The New Humanitarian Annual Report 2021

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The well-fed dead: Why aid is still missing the point

On priority reforms at the World Humanitarian Summit

A woman and her family flee ongoing fighting between M23 rebels and Congolese government forces outside Sake, near Goma in the Democratic Republic of Congo (November 2012)
A woman and her family flee ongoing fighting between M23 rebels and Congolese government forces outside Sake, near Goma in the Democratic Republic of Congo (November 2012) (Kate Holt/IRIN)

Three "Ps" symbolize our greatest challenge and failure as humanitarians today: protection, principles and proximity.

Convened by the United Nations, the World Humanitarian Summit has bold ambitions to "reboot" the international relief system. But to measure the global gathering a success, we must walk away from the meeting in Istanbul armed with the tools that pass the "Aleppo-" or the "Kivu-test". It must make us better able to respond where we now fail the most.

Here’s what we must ask ourselves: How can we remain on the frontlines and deliver for those in the crossfire who are largely on their own when ruthless armed men attack? Will we, at some cost, defend our humanitarian principles of impartiality, neutrality and independence when fighters, host governments and even donors try to politicise, securitise and militarise our actions? Can we deploy out of our comfortable headquarters and capitals in strength and in numbers to field locations where the needs are greatest and the insecurity at its worst?

Humanitarian agencies have clearly improved their ability to provide assistance. Mortality and malnutrition are down; disease control and education are up. In contrast, the protection of vulnerable women and children has not improved over the last decade.

In 2005, as UN under-secretary-general for humanitarian affairs, I launched a major reform of humanitarian coordination to improve the capacity, funding and field leadership that was lacking in the response to the crisis in Darfur. Since then, humanitarian agencies have clearly improved their ability to provide assistance: from water and sanitation to shelter and logistics. In most conflict and disaster areas, mortality and malnutrition are down; disease control and education are up.

In contrast, the protection of vulnerable women and children has not improved over the last decade. Civilians trapped in today’s conflict zones are still treated as pawns in geo-political battles waged from the sky. Modern warfare is still characterised by a shocking disregard for human life. In South Sudan, reports of deliberate killing, widespread rape and burning of people’s homes have become a regular feature of the young nation's history. In Nigeria, abducting entire villages of young girls has become the all-too recognisable calling card of men with guns.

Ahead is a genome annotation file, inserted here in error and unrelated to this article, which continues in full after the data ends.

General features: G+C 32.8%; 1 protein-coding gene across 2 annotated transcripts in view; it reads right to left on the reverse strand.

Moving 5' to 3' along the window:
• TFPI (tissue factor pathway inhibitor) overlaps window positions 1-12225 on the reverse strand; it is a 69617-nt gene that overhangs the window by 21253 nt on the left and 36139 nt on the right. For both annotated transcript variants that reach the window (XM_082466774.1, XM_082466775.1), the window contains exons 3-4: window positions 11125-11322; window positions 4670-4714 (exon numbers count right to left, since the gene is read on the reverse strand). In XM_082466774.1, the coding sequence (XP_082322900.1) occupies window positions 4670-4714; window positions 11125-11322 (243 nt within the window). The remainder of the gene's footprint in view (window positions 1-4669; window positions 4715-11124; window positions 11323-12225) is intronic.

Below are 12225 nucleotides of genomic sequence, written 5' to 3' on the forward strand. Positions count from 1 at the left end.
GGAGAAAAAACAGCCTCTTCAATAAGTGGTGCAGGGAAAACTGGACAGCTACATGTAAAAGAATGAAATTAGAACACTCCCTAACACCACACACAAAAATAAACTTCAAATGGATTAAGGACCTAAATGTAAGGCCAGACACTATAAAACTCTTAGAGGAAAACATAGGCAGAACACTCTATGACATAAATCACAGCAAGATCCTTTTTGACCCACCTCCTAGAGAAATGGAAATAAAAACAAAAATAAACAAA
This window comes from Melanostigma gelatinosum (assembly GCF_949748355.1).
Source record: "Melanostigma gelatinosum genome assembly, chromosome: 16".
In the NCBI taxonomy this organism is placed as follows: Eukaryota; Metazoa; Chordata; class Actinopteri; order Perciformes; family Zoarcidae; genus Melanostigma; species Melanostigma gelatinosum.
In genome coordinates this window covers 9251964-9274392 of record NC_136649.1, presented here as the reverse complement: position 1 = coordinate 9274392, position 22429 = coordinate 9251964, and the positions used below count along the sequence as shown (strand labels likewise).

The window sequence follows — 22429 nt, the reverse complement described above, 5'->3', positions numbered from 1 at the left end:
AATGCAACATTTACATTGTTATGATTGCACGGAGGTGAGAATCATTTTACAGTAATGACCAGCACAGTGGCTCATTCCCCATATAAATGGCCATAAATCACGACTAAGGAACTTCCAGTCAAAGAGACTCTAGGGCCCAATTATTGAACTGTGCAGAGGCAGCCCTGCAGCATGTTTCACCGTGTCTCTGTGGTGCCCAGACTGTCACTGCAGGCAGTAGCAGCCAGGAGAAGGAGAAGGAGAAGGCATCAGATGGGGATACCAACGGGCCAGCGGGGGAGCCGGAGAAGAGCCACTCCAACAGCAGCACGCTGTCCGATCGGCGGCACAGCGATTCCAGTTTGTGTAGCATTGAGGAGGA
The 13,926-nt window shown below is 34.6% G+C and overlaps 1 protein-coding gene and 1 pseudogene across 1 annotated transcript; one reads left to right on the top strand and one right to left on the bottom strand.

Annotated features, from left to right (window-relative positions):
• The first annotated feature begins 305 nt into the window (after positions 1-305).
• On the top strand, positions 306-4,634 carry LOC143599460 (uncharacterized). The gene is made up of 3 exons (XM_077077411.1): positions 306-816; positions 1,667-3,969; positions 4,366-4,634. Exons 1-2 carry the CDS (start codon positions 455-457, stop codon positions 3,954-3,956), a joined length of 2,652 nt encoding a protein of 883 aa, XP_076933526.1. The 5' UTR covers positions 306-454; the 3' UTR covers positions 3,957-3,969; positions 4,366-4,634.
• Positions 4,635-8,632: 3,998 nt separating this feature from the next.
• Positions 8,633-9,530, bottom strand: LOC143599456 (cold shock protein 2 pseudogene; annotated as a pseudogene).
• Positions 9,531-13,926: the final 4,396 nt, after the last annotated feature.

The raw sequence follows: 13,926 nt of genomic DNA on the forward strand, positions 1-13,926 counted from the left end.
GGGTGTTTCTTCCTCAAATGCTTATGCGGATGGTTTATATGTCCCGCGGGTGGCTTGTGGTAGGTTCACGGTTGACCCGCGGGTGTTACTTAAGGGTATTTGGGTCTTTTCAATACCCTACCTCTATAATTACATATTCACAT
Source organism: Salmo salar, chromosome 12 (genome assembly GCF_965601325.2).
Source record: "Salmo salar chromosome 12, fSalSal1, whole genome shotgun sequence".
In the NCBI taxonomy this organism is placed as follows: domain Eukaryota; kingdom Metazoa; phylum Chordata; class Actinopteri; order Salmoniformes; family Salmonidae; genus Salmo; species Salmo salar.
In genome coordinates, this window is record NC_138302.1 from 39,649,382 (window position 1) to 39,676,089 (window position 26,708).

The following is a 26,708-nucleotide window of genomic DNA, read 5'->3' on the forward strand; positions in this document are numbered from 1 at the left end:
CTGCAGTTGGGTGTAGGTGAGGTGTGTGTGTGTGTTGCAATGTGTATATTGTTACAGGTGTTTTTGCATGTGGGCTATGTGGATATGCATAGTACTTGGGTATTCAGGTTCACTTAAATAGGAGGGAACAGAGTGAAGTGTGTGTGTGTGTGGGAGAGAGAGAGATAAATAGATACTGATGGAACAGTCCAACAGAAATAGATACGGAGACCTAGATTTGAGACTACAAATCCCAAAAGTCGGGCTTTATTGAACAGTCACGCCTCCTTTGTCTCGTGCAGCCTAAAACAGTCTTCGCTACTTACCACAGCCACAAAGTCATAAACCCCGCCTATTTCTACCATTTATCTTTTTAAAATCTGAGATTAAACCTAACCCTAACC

In Syria, civilians are deliberately starved and deprived of lifesaving health services and medicines. The Syrian army recently blocked a carefully negotiated humanitarian assessment mission to the town of Daraya that was carrying vaccines, health materials and baby milk to sick and malnourished children. Six of 18 besieged areas have not been reached this year. The civilians in Daraya have been officially deprived of humanitarian supplies since they were first besieged in 2012.

Universally recognised places of refuge, such as schools, hospitals and temples, are targets, despite their protected status in international humanitarian law. The International Committee of the Red Cross and Médecins Sans Frontières warn of an epidemic of attacks on health facilities. For too many armed actors, the doctor of my enemy has become my enemy.

Three commitments must to be made at the World Humanitarian Summit to better protect the world’s most vulnerable people:

First, politicians and diplomats must stop their catastrophic failure to address the underlying causes of conflict. The responsibility to prevent and resolve conflicts lies with national governments and other parties to conflict. Humanitarians can reduce suffering, but they cannot end wars.

Second, states must commit to specific actions to end impunity for violations of war crimes. Every day, international humanitarian law is relentlessly and openly attacked. Warring factions that commit atrocities must be held to account.

Finally, aid organisations must commit to making protection central to our thinking about how, when and to whom we provide humanitarian assistance. We must work closer to and with the people we serve, by providing protection through our physical presence on the ground. We need to work alongside remote communities in countries like Yemen, Afghanistan, the Democratic Republic of Congo and Nigeria, to draw attention to their forgotten plight. Only then can we give a voice to the voiceless and speak up against the abuse of the powerful.

Jan Egeland is the secretary-general of the Norwegian Refugee Council; special advisor to the UN Special Envoy for Syria; and a former UN under-secretary-general for humanitarian affairs.

Other views on priority reforms at the World Humanitarian Summit: 

Kristalina Georgieva: Why more money alone won't improve crisis response

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